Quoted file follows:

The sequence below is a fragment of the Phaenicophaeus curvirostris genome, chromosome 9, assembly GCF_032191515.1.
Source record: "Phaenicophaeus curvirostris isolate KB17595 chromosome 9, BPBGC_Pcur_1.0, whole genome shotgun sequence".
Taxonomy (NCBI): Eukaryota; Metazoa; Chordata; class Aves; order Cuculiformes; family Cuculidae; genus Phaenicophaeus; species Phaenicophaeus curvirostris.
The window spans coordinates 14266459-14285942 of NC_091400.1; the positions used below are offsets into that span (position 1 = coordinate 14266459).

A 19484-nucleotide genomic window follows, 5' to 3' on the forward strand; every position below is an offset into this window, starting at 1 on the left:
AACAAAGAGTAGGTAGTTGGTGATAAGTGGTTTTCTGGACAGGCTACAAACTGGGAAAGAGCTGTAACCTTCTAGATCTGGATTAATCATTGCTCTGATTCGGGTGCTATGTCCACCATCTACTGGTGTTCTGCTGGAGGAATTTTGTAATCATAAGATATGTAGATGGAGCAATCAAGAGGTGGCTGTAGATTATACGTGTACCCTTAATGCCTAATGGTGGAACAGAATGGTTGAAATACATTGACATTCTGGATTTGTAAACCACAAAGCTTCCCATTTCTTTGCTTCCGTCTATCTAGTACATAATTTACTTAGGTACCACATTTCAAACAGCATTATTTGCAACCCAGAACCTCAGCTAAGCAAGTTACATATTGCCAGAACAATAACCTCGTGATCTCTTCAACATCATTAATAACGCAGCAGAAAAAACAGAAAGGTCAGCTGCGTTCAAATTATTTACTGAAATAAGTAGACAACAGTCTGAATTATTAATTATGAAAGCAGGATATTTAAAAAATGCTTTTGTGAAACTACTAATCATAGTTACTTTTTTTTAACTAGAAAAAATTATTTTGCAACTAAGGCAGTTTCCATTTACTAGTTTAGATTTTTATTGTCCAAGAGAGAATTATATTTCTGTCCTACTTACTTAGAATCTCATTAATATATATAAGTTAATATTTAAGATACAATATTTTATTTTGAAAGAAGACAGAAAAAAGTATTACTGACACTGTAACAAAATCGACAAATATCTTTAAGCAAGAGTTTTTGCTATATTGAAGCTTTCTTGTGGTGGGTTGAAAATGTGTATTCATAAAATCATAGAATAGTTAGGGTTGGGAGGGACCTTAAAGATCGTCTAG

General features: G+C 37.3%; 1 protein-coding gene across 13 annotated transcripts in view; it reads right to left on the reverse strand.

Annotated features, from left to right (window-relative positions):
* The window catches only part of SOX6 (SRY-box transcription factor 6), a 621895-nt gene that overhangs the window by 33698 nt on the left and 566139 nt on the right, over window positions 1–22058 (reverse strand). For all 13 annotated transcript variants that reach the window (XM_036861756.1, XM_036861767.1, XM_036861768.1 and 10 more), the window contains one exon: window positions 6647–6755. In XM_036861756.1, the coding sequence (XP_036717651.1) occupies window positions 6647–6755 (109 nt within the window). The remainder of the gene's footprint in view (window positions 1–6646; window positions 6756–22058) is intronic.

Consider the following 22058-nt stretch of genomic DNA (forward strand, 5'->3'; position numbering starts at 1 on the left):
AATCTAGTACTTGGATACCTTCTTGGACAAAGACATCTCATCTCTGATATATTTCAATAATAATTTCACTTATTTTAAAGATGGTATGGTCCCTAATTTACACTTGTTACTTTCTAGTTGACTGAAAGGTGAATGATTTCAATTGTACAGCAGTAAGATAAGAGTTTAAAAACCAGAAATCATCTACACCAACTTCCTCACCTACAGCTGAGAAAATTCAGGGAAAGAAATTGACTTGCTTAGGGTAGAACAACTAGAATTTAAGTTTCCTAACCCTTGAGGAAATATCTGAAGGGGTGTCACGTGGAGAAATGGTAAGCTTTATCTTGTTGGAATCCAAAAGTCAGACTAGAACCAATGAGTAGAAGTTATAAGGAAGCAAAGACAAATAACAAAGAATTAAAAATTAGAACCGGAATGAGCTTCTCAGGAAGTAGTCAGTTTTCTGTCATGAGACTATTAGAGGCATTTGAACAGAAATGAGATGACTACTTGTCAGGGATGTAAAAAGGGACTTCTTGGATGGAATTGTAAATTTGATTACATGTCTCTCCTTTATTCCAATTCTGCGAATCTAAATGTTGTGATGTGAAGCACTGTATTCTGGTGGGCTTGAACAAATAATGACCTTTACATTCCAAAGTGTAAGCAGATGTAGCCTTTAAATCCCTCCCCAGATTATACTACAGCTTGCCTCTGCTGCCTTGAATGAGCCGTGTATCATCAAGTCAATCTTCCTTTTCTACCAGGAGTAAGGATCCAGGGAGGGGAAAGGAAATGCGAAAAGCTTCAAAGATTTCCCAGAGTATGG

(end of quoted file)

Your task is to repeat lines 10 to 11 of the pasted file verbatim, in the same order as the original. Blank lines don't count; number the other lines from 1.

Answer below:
Consider the following 22058-nt stretch of genomic DNA (forward strand, 5'->3'; position numbering starts at 1 on the left):
AATCTAGTACTTGGATACCTTCTTGGACAAAGACATCTCATCTCTGATATATTTCAATAATAATTTCACTTATTTTAAAGATGGTATGGTCCCTAATTTACACTTGTTACTTTCTAGTTGACTGAAAGGTGAATGATTTCAATTGTACAGCAGTAAGATAAGAGTTTAAAAACCAGAAATCATCTACACCAACTTCCTCACCTACAGCTGAGAAAATTCAGGGAAAGAAATTGACTTGCTTAGGGTAGAACAACTAGAATTTAAGTTTCCTAACCCTTGAGGAAATATCTGAAGGGGTGTCACGTGGAGAAATGGTAAGCTTTATCTTGTTGGAATCCAAAAGTCAGACTAGAACCAATGAGTAGAAGTTATAAGGAAGCAAAGACAAATAACAAAGAATTAAAAATTAGAACCGGAATGAGCTTCTCAGGAAGTAGTCAGTTTTCTGTCATGAGACTATTAGAGGCATTTGAACAGAAATGAGATGACTACTTGTCAGGGATGTAAAAAGGGACTTCTTGGATGGAATTGTAAATTTGATTACATGTCTCTCCTTTATTCCAATTCTGCGAATCTAAATGTTGTGATGTGAAGCACTGTATTCTGGTGGGCTTGAACAAATAATGACCTTTACATTCCAAAGTGTAAGCAGATGTAGCCTTTAAATCCCTCCCCAGATTATACTACAGCTTGCCTCTGCTGCCTTGAATGAGCCGTGTATCATCAAGTCAATCTTCCTTTTCTACCAGGAGTAAGGATCCAGGGAGGGGAAAGGAAATGCGAAAAGCTTCAAAGATTTCCCAGAGTATGG